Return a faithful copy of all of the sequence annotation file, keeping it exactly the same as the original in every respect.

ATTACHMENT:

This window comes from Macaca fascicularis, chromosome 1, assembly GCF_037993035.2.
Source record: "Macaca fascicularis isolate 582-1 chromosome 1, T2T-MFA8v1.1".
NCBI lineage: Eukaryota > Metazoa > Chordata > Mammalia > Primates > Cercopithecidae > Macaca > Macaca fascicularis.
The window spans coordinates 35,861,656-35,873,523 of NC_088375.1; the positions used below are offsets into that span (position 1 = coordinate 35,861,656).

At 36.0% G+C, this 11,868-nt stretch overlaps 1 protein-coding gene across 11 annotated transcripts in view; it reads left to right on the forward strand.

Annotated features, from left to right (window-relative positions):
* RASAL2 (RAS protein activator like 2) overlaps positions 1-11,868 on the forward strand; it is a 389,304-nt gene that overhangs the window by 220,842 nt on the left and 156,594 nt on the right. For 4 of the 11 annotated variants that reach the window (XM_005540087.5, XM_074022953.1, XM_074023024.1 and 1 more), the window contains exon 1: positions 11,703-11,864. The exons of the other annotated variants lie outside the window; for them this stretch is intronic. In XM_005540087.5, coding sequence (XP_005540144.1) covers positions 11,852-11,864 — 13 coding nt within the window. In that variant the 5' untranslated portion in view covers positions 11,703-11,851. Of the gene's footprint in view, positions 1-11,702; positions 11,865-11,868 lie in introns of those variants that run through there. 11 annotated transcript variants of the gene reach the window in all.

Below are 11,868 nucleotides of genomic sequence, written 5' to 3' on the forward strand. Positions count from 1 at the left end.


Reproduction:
This window comes from Macaca fascicularis, chromosome 1, assembly GCF_037993035.2.
Source record: "Macaca fascicularis isolate 582-1 chromosome 1, T2T-MFA8v1.1".
NCBI lineage: Eukaryota > Metazoa > Chordata > Mammalia > Primates > Cercopithecidae > Macaca > Macaca fascicularis.
The window spans coordinates 35,861,656-35,873,523 of NC_088375.1; the positions used below are offsets into that span (position 1 = coordinate 35,861,656).

At 36.0% G+C, this 11,868-nt stretch overlaps 1 protein-coding gene across 11 annotated transcripts in view; it reads left to right on the forward strand.

Annotated features, from left to right (window-relative positions):
* RASAL2 (RAS protein activator like 2) overlaps positions 1-11,868 on the forward strand; it is a 389,304-nt gene that overhangs the window by 220,842 nt on the left and 156,594 nt on the right. For 4 of the 11 annotated variants that reach the window (XM_005540087.5, XM_074022953.1, XM_074023024.1 and 1 more), the window contains exon 1: positions 11,703-11,864. The exons of the other annotated variants lie outside the window; for them this stretch is intronic. In XM_005540087.5, coding sequence (XP_005540144.1) covers positions 11,852-11,864 — 13 coding nt within the window. In that variant the 5' untranslated portion in view covers positions 11,703-11,851. Of the gene's footprint in view, positions 1-11,702; positions 11,865-11,868 lie in introns of those variants that run through there. 11 annotated transcript variants of the gene reach the window in all.

Below are 11,868 nucleotides of genomic sequence, written 5' to 3' on the forward strand. Positions count from 1 at the left end.